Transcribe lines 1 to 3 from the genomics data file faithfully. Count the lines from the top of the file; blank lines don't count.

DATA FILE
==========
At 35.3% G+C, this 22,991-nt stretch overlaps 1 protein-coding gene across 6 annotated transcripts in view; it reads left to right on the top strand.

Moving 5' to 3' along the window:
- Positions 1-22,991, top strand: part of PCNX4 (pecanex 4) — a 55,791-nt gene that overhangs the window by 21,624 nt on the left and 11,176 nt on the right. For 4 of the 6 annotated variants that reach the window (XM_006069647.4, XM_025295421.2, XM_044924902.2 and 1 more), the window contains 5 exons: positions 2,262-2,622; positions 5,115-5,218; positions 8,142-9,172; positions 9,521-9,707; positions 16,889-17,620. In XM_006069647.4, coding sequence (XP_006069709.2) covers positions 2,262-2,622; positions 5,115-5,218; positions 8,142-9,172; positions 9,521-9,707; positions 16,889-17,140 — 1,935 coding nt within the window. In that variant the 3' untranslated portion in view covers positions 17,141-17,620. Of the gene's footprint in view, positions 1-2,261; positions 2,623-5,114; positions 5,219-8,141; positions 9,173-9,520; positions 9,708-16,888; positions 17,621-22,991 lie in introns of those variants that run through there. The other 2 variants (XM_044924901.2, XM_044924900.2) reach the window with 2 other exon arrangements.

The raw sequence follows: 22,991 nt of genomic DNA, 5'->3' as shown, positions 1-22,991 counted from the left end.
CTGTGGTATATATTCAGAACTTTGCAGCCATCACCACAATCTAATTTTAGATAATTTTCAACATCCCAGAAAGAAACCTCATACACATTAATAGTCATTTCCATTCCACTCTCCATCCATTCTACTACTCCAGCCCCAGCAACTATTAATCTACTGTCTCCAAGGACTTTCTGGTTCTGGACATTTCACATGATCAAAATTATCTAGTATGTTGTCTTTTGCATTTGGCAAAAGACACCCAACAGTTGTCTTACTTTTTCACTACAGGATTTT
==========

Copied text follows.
At 35.3% G+C, this 22,991-nt stretch overlaps 1 protein-coding gene across 6 annotated transcripts in view; it reads left to right on the top strand.

Moving 5' to 3' along the window:
- Positions 1-22,991, top strand: part of PCNX4 (pecanex 4) — a 55,791-nt gene that overhangs the window by 21,624 nt on the left and 11,176 nt on the right. For 4 of the 6 annotated variants that reach the window (XM_006069647.4, XM_025295421.2, XM_044924902.2 and 1 more), the window contains 5 exons: positions 2,262-2,622; positions 5,115-5,218; positions 8,142-9,172; positions 9,521-9,707; positions 16,889-17,620. In XM_006069647.4, coding sequence (XP_006069709.2) covers positions 2,262-2,622; positions 5,115-5,218; positions 8,142-9,172; positions 9,521-9,707; positions 16,889-17,140 — 1,935 coding nt within the window. In that variant the 3' untranslated portion in view covers positions 17,141-17,620. Of the gene's footprint in view, positions 1-2,261; positions 2,623-5,114; positions 5,219-8,141; positions 9,173-9,520; positions 9,708-16,888; positions 17,621-22,991 lie in introns of those variants that run through there. The other 2 variants (XM_044924901.2, XM_044924900.2) reach the window with 2 other exon arrangements.